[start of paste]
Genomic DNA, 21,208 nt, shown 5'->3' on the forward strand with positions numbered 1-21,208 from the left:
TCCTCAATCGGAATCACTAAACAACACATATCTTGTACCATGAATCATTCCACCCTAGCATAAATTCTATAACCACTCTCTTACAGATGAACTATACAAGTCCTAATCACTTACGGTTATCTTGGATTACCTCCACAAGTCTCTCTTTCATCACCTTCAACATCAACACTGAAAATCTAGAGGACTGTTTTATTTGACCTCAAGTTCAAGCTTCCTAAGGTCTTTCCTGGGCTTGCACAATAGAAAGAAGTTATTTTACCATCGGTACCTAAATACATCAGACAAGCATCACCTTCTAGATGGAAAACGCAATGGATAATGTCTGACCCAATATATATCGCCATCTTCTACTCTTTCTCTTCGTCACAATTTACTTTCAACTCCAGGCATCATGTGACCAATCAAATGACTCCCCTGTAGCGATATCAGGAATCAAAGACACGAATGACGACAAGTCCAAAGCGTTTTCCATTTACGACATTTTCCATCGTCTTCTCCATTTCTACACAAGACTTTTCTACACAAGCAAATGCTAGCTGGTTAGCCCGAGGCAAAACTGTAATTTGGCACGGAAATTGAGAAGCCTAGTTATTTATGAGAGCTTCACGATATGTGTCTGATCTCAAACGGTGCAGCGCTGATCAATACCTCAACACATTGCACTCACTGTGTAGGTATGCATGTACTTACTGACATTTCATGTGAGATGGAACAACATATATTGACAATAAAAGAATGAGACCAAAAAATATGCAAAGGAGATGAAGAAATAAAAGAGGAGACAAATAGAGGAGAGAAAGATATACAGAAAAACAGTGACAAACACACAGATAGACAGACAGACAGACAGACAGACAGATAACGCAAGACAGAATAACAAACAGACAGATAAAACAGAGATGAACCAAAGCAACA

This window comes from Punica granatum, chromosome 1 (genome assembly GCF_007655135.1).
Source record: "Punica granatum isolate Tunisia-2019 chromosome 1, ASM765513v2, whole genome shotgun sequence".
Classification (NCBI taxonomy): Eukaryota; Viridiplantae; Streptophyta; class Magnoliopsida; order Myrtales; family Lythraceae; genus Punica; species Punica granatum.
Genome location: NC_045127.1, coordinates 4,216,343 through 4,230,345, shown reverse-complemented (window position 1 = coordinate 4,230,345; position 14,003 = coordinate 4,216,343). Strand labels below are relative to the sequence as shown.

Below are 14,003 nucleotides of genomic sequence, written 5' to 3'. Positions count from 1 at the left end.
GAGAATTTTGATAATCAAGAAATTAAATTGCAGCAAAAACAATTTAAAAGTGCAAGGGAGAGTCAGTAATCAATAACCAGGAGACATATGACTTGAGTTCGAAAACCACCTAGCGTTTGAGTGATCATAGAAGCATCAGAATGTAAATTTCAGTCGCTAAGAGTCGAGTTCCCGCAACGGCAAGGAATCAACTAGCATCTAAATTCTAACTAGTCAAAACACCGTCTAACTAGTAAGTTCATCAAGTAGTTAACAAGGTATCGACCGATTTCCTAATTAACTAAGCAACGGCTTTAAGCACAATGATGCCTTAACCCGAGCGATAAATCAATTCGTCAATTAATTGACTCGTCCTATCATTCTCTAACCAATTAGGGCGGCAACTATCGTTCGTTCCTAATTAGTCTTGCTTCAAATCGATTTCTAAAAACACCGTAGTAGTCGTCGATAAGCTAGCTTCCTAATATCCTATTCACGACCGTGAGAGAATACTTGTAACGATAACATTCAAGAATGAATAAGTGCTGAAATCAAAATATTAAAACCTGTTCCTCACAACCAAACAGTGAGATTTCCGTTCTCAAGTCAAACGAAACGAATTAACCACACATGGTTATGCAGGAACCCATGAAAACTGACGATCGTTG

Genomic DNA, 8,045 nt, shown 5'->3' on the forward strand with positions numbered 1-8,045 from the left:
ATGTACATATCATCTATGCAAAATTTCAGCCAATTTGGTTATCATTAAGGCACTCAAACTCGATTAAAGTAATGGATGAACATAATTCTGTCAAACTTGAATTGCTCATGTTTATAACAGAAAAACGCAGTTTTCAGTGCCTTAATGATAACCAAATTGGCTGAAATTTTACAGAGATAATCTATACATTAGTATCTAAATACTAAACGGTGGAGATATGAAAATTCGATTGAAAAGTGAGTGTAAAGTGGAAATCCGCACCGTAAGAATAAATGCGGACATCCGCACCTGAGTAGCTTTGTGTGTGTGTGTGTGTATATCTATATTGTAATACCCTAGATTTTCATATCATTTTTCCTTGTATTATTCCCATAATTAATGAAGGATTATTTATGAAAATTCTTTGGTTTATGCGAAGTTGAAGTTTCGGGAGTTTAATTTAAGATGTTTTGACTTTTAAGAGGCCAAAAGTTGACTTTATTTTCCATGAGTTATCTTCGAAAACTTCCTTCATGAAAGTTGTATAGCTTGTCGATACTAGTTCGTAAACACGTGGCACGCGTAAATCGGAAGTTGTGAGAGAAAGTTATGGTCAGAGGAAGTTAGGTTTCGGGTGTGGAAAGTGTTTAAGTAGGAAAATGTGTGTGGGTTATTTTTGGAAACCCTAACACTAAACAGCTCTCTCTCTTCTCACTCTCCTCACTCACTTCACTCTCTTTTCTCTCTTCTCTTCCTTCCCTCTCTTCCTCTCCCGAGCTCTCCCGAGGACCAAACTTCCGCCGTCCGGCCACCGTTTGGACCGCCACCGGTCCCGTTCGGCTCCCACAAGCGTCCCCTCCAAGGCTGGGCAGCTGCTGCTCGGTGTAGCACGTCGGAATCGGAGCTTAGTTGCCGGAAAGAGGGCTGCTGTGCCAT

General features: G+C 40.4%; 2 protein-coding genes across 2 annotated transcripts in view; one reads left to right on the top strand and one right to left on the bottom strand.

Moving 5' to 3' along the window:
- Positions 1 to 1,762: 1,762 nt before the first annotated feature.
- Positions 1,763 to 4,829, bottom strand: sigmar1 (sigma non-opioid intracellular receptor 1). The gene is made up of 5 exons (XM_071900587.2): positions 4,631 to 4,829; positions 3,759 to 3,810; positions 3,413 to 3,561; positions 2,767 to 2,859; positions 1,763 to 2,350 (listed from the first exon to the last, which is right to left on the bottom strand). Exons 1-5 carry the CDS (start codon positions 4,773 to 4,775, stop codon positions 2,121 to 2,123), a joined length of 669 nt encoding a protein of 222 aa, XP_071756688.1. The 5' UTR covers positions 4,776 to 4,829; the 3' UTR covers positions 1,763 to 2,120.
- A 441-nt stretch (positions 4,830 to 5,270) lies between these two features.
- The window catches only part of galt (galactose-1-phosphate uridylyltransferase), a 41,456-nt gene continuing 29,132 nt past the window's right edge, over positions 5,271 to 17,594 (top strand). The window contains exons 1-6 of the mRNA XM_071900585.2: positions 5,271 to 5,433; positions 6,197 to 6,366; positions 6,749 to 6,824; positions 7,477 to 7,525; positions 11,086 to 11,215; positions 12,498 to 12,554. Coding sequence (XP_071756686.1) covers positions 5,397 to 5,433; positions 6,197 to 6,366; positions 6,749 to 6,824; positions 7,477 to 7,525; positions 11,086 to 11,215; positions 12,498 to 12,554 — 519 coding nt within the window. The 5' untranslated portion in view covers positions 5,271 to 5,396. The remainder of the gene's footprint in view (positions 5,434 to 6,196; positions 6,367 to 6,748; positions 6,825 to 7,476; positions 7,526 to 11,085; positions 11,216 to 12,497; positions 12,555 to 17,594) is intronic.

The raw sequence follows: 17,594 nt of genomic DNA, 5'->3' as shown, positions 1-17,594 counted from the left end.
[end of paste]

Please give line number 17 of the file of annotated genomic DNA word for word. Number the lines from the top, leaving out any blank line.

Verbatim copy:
The raw sequence follows: 17,594 nt of genomic DNA, 5'->3' as shown, positions 1-17,594 counted from the left end.